SOURCEhttps://www.mlc.com.au/personal/blog/2020/04/managing_your_super

Wealth Warning: Things to consider about the Government’s $10K early release of super measure

On March 22, the Federal Government has announced people facing significant financial hardship as a result of the Coronavirus may be able to access a portion of their super early. It’s a temporary measure to help people at this stressful time. The measure passed the House of Representatives on 23 March, and the legislation came into effect on the 25 March 2020. This measure is an extension of existing provisions which allow early access to super, for those financially impacted by Coronavirus, as per the eligibility requisites.

But how much are you able to access? Who exactly can access it? And perhaps most importantly, how accessing it now may impact your retirement savings? We look at some of the key points to consider.

How much super can individuals who are eligible access?

Super is meant for your retirement, and there are limited circumstances under which you can access any of your savings before retirement. This temporary measure will allow eligible individuals to access up to $10,000 of their super in the 2019/20 financial year and a further $10,000 in 2020/21 financial year.

Applications for the first $10,000 will be available from 20 April 2020 until the 30 June 2020, and the second $10,000 is available from 1 July 2020 until 24 September 2020.

People withdrawing their super as part of this measure won’t pay tax on any amount released and the money withdrawn will not affect Centrelink or Veterans’ Affairs payments.

Can early access to my super impact my retirement?

This early access is estimated to put up to $27 billion back into the pockets of Australians who have been financially impacted by the coronavirus.

“This is the people’s money and will benefit the sole trader or casual whose work hours or income has reduced by 20%+ since Jan 1,” posted Federal Treasurer Josh Frydenberg on Twitter after the announcement was made.

Accessing your super early will naturally have an impact on your retirement savings, so it’s recommended as a last resort.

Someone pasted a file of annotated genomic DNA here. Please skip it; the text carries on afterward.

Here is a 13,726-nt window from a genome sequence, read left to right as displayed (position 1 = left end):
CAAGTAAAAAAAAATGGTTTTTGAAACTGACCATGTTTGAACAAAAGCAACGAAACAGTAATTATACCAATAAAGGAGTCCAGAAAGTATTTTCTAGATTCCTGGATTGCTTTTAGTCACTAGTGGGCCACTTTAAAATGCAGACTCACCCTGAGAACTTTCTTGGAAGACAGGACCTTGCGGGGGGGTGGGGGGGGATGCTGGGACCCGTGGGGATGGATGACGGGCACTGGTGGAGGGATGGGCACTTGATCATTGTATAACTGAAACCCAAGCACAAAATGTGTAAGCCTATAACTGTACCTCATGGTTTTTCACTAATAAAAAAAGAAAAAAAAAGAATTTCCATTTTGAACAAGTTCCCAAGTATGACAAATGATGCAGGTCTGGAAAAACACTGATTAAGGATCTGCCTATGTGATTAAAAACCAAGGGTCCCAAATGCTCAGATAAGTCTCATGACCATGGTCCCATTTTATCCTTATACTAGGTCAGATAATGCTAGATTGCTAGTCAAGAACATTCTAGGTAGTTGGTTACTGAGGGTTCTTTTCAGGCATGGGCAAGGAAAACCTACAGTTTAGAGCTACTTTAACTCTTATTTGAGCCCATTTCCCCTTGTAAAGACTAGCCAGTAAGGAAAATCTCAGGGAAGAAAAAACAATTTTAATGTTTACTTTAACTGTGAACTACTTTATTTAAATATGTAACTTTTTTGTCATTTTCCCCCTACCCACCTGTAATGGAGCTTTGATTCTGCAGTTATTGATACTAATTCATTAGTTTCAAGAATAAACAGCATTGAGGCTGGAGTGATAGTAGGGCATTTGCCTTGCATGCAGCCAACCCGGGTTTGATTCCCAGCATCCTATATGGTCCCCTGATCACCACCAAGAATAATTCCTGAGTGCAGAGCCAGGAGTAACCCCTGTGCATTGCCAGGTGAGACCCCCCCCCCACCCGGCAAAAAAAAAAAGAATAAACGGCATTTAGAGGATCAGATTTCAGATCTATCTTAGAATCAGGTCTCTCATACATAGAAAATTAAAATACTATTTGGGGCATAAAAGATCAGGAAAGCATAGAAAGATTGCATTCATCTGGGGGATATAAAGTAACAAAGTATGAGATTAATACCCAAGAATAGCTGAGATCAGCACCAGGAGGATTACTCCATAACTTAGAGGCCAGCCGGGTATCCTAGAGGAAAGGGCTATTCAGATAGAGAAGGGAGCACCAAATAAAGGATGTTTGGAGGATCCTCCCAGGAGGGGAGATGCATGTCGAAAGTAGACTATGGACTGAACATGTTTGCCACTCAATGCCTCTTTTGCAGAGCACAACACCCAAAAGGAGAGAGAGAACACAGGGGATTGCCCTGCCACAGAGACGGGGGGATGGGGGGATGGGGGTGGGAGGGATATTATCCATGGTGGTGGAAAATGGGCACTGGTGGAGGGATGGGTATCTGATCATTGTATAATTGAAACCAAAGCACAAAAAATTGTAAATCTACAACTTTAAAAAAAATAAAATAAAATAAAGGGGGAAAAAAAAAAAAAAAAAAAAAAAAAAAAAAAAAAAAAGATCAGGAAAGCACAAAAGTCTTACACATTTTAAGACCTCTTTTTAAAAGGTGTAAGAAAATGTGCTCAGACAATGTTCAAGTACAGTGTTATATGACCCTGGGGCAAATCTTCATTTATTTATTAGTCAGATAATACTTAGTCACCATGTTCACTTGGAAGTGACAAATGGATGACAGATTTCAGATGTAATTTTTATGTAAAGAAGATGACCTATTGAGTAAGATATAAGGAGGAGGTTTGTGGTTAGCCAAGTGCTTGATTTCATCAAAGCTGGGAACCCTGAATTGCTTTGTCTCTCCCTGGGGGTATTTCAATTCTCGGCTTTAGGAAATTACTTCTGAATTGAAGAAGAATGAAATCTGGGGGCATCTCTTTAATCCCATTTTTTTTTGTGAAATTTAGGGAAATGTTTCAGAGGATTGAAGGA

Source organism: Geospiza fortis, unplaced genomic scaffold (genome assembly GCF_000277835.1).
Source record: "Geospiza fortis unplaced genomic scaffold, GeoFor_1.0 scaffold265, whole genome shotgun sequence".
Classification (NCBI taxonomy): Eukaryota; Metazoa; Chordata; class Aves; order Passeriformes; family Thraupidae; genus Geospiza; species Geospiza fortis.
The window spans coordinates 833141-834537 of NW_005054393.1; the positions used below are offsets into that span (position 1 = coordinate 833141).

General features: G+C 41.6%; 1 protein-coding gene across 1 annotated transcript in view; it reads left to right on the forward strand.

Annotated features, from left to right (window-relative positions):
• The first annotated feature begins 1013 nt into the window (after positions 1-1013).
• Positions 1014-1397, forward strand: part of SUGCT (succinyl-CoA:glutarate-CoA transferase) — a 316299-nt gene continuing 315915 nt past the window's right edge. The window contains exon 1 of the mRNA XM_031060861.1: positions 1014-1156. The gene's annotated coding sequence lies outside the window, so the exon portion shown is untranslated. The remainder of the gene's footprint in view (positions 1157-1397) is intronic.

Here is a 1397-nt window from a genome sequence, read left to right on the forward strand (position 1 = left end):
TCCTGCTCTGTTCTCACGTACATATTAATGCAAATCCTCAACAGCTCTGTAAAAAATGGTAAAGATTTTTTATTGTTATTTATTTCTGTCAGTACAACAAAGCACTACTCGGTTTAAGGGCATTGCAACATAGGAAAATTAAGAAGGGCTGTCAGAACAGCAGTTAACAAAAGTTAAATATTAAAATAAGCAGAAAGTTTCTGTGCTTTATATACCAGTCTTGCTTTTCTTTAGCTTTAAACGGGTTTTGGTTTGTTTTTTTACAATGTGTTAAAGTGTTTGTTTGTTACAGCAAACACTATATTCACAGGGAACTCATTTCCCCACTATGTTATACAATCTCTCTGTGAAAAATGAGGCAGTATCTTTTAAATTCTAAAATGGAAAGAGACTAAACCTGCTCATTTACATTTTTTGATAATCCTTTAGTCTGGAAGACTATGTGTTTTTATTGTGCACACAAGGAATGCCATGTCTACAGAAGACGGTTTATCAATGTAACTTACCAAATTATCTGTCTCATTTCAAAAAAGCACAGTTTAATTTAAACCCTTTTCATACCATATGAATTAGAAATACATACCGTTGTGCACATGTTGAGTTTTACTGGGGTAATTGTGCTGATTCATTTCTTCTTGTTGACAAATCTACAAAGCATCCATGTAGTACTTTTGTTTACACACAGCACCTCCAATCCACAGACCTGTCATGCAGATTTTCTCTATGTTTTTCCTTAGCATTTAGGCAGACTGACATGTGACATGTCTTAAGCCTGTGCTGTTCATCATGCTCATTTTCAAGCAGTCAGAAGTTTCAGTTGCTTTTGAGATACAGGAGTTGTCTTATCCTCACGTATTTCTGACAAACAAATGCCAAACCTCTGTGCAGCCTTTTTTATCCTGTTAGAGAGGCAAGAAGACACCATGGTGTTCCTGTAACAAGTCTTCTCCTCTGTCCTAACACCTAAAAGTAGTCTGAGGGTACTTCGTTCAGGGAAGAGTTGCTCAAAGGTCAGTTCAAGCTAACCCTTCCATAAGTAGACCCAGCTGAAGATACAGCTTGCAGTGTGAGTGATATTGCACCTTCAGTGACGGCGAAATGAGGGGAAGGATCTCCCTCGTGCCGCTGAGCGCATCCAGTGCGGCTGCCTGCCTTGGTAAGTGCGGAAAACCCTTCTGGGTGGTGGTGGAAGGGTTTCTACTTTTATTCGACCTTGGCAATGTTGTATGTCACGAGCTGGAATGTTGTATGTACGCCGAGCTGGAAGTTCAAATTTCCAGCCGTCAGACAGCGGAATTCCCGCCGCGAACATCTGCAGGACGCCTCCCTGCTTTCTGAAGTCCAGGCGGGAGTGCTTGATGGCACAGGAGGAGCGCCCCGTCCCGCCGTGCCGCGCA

We estimate the long-term impact to look like this:

Age Amount accessed early Reduction in balance at retirement age1
30 $20,000 $120,000
40 $20,000 $70,000
50 $20,000 $50,000

These are just examples, but they do show the impact of accessing funds early can have on your future balance.

According to the ASFA retirement standard index, a couple would need a super balance of around $640,000 for a comfortable retirement (assuming they’re aged between 65 and 85, have earned 6% pa on their super fund, and own their home outright)2. Super is meant to be a vehicle towards earning the kind of retirement you want—it should be drawn down on cautiously.

“Early access to retirement savings should be considered only when all other options have been exhausted,” says Helen Murdoch, MLC’s General Manager of Corporate Super.

But you should also consider all the effects of withdrawing from your retirement savings early, including withdrawing at the bottom of the market.

“Withdrawing funds from your super could have a significant impact on your retirement savings, further compounded by the recent investment market downturn,” says Helen Murdoch.

When people withdraw their super after investment markets have fallen, the part they withdraw won’t have the potential to grow in value when markets eventually return to their long-term growth trend. Recoveries can take weeks, months or even years and no-one knows how long before markets will recover from the economic shock of the coronavirus.